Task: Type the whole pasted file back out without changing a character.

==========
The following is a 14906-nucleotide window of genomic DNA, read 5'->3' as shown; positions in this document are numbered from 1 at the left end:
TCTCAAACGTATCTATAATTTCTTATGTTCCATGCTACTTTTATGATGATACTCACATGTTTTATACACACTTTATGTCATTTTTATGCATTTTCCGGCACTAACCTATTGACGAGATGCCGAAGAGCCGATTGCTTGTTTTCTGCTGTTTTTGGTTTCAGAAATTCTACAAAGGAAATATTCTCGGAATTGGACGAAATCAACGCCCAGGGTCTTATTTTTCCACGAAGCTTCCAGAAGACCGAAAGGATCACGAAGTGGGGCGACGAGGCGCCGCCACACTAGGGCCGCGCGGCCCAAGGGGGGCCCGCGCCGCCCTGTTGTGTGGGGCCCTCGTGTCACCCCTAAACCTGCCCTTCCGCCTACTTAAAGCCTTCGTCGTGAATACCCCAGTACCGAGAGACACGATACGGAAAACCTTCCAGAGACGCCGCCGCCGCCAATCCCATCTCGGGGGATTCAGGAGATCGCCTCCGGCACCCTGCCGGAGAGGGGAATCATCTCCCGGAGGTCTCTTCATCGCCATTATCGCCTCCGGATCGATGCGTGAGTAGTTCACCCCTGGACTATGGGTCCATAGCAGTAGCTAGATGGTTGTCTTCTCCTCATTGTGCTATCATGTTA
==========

The following is a 14906-nucleotide window of genomic DNA, read 5'->3' as shown; positions in this document are numbered from 1 at the left end:
TCTCAAACGTATCTATAATTTCTTATGTTCCATGCTACTTTTATGATGATACTCACATGTTTTATACACACTTTATGTCATTTTTATGCATTTTCCGGCACTAACCTATTGACGAGATGCCGAAGAGCCGATTGCTTGTTTTCTGCTGTTTTTGGTTTCAGAAATTCTACAAAGGAAATATTCTCGGAATTGGACGAAATCAACGCCCAGGGTCTTATTTTTCCACGAAGCTTCCAGAAGACCGAAAGGATCACGAAGTGGGGCGACGAGGCGCCGCCACACTAGGGCCGCGCGGCCCAAGGGGGGCCCGCGCCGCCCTGTTGTGTGGGGCCCTCGTGTCACCCCTAAACCTGCCCTTCCGCCTACTTAAAGCCTTCGTCGTGAATACCCCAGTACCGAGAGACACGATACGGAAAACCTTCCAGAGACGCCGCCGCCGCCAATCCCATCTCGGGGGATTCAGGAGATCGCCTCCGGCACCCTGCCGGAGAGGGGAATCATCTCCCGGAGGTCTCTTCATCGCCATTATCGCCTCCGGATCGATGCGTGAGTAGTTCACCCCTGGACTATGGGTCCATAGCAGTAGCTAGATGGTTGTCTTCTCCTCATTGTGCTATCATGTTA